Autodromo Internazionale Enzo e Dino Ferrari: Imola Circuit

Racing at Imola
Racing at Imola (PHOTOMDP /

Autodromo Internazionale Enzo e Dino Ferrari, also referred to as Imola for its location, is another iconic racetrack that sadly isn’t on the main billing for Formula 1 any more. It’s seen some amazing races over the years, but it’s probably best known for its affiliation with Ferrari and the fact it’s named after Ferrari’s founder, Enzo Ferrari.

Located just 80km away from the Ferrari factory and just outside of Bologna, the track played host to the San Marino Grand Prix. It was named this due to the fact that Italy hosted tow Grand Prix’s for many years, so this differentiated between the two, being named after a nearby state. The race was often run in the height of the Italian summer, which mean that temperatures were often hot, and the chance of rain was fairly low. 


Swap Start/End

Circuit Info

Location Length Corners Capacity Year Opened
Imola 4.909km 17 60,000 1953

Circuit Layout

Imola Circuit
Imola Circuit (Marpol /

The 4.9km track is one of the most iconic layouts in F1. The track was built for speed and for many was regarded as the fastest in F1 rotation. Whilst this proved to be exciting for both drivers and fans, ultimately it was this speed that led to the demise of the Imola track. 

There have been several designs of the track that have taken place over the years since they opened their doors in 1973. The length has remained pretty much the same throughout the years, but a few little inclusions that have slowed cars up somewhat have been addressed. 

The track is one of few that actually run in an anti-clockwise direction. It’s worth noting as this offers a strain to drivers that they aren’t necessarily used to. You see, most drivers are used to taking right handed corners as these make up the layout for most grand prix tracks. The g Force of these corners then pushes their heads to the left. But, a left hander does the opposite, meaning the strain is different to what they are used to and often much harder on the body throughout. 

The pit straight sends the driver into a tight S bend included for corners 2, 3 and 4. The bend leaves a run right up to Variante Villeneuve, which are corners 5 and 6, before a sweeping hairpin in turn 7. Turn 8 has been amended to offer a tighter left hander than first designed.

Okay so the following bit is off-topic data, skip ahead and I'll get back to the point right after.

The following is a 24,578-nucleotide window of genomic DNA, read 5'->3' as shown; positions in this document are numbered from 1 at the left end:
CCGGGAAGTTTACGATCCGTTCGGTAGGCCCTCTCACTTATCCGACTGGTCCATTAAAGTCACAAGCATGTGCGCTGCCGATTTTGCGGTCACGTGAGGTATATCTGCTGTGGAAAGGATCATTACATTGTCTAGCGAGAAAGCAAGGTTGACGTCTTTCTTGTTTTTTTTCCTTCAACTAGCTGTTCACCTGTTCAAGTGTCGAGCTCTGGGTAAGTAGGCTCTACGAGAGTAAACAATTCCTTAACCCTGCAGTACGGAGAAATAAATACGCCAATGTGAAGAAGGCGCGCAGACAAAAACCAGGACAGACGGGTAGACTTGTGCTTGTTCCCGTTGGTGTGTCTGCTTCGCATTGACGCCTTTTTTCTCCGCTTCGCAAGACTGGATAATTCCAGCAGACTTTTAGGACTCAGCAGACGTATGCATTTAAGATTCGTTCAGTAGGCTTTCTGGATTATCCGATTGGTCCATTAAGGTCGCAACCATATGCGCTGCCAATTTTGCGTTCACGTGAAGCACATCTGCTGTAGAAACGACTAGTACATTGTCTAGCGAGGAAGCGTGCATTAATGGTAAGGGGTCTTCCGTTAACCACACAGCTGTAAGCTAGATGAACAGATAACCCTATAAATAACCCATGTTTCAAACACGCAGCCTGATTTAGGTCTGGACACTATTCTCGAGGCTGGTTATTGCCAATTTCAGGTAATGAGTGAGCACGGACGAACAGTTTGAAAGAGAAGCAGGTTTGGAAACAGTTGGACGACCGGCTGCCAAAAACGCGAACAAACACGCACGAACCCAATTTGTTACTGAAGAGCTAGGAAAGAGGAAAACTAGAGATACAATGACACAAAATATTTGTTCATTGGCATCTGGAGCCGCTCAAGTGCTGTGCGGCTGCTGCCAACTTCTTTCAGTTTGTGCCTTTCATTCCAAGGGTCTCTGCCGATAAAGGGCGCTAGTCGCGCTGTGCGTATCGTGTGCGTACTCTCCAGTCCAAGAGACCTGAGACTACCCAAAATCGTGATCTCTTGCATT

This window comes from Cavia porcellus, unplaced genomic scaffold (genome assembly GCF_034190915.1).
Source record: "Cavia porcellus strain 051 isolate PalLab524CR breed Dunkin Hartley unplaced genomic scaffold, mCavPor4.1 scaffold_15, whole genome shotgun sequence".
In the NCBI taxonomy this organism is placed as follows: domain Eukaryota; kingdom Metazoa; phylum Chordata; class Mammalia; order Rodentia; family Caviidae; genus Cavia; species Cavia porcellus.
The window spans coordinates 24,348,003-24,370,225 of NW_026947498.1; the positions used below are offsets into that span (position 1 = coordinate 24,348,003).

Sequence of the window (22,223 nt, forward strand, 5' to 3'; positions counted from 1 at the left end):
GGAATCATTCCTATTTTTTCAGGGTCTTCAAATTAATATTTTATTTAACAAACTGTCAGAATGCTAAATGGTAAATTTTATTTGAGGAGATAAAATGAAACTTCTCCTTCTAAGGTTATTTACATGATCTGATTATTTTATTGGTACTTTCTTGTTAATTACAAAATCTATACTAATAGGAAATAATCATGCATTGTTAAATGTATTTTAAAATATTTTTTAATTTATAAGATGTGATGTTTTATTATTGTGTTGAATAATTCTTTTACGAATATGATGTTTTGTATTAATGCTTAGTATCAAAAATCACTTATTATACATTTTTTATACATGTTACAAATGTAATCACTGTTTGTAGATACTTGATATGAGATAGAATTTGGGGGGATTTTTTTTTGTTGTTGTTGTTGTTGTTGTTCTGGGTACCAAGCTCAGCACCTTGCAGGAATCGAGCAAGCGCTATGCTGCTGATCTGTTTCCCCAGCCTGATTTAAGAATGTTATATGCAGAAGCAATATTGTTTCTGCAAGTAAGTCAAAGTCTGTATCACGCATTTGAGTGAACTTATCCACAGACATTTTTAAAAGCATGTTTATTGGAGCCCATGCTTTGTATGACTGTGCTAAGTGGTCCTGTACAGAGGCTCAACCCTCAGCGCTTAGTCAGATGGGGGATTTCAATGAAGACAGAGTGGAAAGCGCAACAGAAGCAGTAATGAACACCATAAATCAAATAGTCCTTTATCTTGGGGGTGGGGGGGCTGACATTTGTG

The next stern test for drivers is negotiating the tight chicane at turns 11 and 12. They are very slow corners and require great strain on the cars due to their low speeds from a flat out acceleration phase from the straight leading to this corner.

Turns 13, 14 and 15 may look fairly simple, but this is one of the most important parts of the track. A good run through here can cause an almost slingshot effect to cars to send them down the pit straight. The removal of the corner at Variante Bassa means that the pit straight has been lengthen and whilst officially two corners are apparent, drivers tend to take this pretty much flat out. 

Other Races at Imola

Formula 3 Racing at Imola in 2014
Formula 3 Racing at Imola in 2014 (PHOTOMDP /

Whilst the track has always hosted other motor sport events, it’s always been heavily focussed around F1, especially with the links to Ferrari. That being said, races within the Superbike World championship, World Touring Car Championship and Le Mans Series have all taken place at some point in time. 


Imola Circuit Reconstruction
2007 Reconstruction (KaragouniS /

The original layout of the Imola circuit was a frighteningly fast design. It had no chicanes throughout the straights, which meant it was run pretty much flat out for large chunks of the race. This was the design right from when they opened their doors in 1953 to the revised layout in 1973, designed to slow cars up a little in the midst of safety corners with the track. 

Italian Grand Prix

The first few races that were held at the track were actually motorcycle races and it wasn’t until 1963 that it hosted the Formula 1 racing it had long craved for, albeit as a non-championship race. 

The track didn’t get the nod to host a full championship race until 1980, where it was awarded the Italian Grand Prix. It was the first time that Monza hadn’t held the event and wasn’t initially met with particular joy with Italian racing fans, especially given that it was the 50th anniversary of the Italian Grand Prix. Nonetheless, the success of the race almost forced the heads of Formula 1’s hand and the following year in 1981 they were awarded a new Grand Prix fixture, in the form of the San Marino Grand Prix. 

Safety Concerns

Safety concerns over the track and the death of sporting great Ayrton Senna prompted changes to be made. The 1994 Grand Prix will always be remembered for this, but what people forget is that the weekend include several other accidents including the death of Austrian, Roland Ratzenburger. 

Changes were immediately made following the crashes and as such, safety was massively improved. But, the Grand Prix was to be removed from the F1 season in 2007, as a lack of funding and a deterioration of the track including safety concerns were added to the reasoning.

Since then a number of changes and improvements have been made to Imola. The grand stands and pit lanes have all seen huge overhauls and they’ve been trying desperately hard to get the F1 back to the circuit. It was thought that they were going to be able to return as the Italian Grand Prix in 2017, but in the end, lost out to Monza, who won the bidding war.